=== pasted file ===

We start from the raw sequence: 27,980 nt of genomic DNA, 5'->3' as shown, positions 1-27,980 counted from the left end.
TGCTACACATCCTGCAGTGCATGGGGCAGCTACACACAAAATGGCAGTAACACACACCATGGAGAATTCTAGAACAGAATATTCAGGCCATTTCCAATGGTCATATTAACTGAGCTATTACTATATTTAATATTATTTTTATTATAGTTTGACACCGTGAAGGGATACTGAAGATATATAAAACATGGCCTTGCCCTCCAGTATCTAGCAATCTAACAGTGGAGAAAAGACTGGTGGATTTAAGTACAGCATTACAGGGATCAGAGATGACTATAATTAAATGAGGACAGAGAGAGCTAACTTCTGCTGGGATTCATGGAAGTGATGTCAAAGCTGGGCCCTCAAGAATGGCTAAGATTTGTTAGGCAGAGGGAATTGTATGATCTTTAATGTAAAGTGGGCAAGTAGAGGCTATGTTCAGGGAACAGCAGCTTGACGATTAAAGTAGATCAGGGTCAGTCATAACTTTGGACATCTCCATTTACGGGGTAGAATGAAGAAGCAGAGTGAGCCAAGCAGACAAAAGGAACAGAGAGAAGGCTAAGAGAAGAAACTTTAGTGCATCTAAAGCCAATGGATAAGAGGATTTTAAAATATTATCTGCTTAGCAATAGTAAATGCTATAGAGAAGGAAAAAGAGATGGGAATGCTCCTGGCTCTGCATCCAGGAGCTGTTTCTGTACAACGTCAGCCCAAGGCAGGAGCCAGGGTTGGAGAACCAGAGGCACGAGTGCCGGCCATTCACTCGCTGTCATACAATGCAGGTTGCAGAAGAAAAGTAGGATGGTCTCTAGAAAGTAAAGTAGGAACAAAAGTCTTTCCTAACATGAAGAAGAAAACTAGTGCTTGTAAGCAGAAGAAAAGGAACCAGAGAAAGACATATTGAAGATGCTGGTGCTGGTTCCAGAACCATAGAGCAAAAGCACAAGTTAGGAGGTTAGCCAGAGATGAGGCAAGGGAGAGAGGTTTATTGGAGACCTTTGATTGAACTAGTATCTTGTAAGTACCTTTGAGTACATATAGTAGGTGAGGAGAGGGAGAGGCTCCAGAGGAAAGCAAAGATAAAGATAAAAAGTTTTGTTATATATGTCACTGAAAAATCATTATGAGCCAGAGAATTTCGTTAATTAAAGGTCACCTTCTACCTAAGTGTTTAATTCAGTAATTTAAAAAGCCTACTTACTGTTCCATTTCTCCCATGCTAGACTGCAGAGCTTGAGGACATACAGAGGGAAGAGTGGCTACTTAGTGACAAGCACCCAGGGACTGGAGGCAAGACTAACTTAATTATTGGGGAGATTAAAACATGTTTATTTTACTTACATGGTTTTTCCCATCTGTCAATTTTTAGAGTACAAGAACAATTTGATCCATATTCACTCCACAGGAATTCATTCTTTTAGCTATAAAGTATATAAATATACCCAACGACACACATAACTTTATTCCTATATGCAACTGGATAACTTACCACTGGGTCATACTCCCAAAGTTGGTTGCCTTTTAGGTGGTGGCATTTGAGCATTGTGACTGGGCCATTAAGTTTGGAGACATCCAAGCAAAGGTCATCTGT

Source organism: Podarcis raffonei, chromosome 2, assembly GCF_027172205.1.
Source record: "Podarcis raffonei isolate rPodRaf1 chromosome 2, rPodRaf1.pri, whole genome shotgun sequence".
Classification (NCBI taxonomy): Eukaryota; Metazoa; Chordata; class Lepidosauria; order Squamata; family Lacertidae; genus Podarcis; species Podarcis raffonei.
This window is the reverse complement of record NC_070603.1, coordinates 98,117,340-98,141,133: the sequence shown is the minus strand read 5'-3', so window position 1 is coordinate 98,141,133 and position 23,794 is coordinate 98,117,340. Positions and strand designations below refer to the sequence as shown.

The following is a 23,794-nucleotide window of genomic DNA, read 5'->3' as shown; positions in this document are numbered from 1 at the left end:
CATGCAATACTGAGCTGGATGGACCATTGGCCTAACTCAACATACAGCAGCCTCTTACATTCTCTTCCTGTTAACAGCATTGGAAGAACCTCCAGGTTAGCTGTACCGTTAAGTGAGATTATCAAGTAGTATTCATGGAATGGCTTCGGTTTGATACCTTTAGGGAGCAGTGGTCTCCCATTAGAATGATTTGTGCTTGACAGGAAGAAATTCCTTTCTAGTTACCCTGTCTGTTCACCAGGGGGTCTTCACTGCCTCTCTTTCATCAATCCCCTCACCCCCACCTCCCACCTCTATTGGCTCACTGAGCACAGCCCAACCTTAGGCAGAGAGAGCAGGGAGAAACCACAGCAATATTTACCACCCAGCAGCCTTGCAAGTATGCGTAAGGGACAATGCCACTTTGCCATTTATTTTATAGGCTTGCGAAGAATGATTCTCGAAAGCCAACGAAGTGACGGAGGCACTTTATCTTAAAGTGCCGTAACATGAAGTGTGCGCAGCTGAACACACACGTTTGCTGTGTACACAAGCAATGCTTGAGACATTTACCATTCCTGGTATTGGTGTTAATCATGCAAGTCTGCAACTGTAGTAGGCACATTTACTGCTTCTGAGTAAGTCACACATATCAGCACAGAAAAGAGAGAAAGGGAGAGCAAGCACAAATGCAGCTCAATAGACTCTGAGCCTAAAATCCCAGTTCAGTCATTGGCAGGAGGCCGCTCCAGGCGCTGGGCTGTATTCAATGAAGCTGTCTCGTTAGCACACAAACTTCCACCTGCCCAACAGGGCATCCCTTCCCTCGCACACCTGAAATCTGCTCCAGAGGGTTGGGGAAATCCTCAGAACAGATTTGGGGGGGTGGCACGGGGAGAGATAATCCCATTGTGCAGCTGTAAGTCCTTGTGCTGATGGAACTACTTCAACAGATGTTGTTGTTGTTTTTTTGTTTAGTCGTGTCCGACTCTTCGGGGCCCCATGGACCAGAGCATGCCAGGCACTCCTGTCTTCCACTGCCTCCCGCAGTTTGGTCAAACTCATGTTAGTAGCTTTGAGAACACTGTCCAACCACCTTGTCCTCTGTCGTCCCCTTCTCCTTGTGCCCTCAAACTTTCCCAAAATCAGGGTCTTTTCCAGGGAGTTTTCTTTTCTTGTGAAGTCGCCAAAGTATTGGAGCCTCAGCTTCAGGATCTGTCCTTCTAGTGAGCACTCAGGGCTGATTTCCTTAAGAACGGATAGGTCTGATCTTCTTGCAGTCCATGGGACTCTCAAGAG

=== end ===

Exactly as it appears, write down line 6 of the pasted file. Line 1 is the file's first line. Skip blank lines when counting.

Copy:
This window is the reverse complement of record NC_070603.1, coordinates 98,117,340-98,141,133: the sequence shown is the minus strand read 5'-3', so window position 1 is coordinate 98,141,133 and position 23,794 is coordinate 98,117,340. Positions and strand designations below refer to the sequence as shown.